Consider the following two lines of code. What will it display in your browser?
$i = 1;
echo $i++ + ++$i;
A: 2 B: 3 C: 4 D: 5
Obviously this is a very bad piece of code but nevertheless let's take a good look at it. On line tree we'll find a post-increment, an addition and a pre-increment. Now how are the executed?
The operands of the addition are evaluated from left to right and the increment operation has a higher precedence than the addition operator. This means that $i++ will be evaluated first and what happens there is that because of the post-increment the value of 1 will be set aside for the addition and then $i is incremented.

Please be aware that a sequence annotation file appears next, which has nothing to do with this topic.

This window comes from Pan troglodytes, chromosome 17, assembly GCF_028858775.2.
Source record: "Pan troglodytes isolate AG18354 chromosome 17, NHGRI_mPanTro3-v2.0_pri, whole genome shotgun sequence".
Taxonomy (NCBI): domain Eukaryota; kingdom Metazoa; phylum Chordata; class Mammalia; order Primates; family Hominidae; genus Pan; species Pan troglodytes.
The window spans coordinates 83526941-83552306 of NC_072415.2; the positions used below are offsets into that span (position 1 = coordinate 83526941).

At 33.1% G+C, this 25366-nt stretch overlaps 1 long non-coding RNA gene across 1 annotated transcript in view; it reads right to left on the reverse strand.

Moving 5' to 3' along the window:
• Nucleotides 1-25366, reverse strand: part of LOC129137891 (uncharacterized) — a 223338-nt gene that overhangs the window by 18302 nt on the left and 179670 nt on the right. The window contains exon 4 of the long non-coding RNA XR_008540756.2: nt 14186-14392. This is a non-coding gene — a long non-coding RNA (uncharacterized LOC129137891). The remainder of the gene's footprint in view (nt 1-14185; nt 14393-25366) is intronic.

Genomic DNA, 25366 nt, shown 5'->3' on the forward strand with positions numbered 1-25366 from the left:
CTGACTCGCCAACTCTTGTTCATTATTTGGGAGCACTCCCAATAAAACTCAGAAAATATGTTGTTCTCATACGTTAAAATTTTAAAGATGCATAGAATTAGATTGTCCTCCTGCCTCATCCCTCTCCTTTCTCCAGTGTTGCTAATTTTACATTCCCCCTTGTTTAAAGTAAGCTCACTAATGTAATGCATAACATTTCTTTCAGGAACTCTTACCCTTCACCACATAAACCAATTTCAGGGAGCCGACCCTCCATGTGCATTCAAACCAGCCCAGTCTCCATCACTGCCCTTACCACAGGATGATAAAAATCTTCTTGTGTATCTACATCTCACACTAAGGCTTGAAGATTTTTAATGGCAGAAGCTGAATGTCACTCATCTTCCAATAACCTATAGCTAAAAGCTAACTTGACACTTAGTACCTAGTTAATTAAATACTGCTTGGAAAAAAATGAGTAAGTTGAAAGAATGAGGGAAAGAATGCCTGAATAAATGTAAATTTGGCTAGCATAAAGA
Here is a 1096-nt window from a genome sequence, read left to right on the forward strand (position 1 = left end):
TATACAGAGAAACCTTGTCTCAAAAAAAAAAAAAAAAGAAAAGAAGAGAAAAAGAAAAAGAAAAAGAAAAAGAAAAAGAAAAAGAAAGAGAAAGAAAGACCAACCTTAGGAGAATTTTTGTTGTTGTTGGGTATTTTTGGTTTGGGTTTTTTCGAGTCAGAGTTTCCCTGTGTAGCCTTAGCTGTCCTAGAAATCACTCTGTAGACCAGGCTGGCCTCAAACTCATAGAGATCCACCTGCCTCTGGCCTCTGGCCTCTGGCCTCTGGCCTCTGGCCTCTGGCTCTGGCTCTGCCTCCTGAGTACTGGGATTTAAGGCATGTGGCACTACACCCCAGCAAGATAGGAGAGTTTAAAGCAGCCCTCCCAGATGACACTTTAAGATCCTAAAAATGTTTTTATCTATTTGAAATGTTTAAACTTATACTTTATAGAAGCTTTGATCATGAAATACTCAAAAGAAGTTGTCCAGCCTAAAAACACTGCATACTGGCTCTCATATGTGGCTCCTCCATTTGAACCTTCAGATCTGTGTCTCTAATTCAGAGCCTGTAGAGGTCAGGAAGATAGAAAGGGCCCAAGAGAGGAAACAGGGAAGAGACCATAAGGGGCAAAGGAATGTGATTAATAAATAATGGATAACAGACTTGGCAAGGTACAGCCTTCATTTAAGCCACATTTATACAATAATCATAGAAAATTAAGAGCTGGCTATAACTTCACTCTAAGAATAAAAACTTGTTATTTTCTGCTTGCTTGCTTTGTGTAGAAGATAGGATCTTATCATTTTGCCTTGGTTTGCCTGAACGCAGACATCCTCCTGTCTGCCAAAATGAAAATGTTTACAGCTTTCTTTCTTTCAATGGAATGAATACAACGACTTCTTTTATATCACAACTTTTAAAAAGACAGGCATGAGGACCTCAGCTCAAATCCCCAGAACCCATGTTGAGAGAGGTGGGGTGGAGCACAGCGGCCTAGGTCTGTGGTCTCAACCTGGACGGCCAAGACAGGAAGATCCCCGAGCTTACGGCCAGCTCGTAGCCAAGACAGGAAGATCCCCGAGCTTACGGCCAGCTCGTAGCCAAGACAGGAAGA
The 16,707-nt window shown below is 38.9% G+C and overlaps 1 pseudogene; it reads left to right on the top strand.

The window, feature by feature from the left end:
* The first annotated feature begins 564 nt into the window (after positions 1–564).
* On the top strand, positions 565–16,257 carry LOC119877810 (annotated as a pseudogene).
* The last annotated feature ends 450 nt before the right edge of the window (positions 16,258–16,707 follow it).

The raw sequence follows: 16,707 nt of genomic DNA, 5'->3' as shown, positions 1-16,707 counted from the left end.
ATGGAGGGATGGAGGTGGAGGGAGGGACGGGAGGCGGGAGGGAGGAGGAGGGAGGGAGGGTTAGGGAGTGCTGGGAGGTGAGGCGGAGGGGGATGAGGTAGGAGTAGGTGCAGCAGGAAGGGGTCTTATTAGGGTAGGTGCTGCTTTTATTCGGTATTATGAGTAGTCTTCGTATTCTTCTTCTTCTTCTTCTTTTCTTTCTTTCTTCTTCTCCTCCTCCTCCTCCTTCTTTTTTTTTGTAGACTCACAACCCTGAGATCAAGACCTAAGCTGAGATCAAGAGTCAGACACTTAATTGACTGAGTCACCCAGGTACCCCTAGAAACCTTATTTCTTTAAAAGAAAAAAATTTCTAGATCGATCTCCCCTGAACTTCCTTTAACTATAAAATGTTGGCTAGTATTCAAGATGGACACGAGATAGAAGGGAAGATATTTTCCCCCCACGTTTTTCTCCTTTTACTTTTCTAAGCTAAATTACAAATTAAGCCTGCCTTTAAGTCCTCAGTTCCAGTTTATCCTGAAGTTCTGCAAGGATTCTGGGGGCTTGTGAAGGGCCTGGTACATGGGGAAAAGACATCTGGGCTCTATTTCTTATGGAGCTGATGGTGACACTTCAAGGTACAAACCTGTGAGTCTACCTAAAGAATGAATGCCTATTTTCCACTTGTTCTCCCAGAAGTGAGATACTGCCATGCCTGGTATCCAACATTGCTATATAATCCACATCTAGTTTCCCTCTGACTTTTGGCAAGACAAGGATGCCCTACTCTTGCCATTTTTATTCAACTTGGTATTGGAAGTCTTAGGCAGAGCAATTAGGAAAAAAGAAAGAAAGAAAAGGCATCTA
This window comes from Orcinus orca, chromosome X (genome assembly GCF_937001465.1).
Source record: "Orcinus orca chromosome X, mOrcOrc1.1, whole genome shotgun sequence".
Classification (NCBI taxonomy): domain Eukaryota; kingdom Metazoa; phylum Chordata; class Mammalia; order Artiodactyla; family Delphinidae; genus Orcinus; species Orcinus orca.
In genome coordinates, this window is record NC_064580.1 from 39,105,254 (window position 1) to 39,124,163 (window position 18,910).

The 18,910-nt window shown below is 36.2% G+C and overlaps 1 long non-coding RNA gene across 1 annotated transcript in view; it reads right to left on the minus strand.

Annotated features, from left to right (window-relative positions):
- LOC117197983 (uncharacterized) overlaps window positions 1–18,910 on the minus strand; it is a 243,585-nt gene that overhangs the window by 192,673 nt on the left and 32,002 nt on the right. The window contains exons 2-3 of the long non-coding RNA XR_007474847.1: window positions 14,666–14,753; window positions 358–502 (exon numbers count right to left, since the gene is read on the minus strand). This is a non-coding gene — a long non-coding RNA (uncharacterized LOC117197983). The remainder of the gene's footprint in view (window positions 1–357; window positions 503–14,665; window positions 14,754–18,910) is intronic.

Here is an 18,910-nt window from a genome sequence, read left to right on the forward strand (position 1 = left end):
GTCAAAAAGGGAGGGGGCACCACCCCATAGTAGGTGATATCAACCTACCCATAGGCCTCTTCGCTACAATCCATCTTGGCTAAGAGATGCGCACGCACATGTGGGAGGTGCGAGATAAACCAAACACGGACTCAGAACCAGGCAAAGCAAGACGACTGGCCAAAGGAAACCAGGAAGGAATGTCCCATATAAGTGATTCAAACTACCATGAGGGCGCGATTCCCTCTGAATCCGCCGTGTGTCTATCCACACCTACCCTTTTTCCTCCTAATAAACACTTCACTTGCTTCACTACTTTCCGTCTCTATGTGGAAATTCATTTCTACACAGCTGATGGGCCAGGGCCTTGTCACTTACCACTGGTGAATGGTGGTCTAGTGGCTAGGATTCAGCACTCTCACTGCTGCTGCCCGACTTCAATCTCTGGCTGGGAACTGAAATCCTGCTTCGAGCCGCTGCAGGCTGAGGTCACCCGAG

Then the right side (++$i) of the addition operand will be evaluated. $i now has the value of 2 and because this is a pre-increment the value will be incremented to 3 before it is set apart for the addition.
So at the time the addition itself is evaluated its left operand has the value of 1 and the right one has the value of 3. So 4 (answer C) will be echoed to your browser.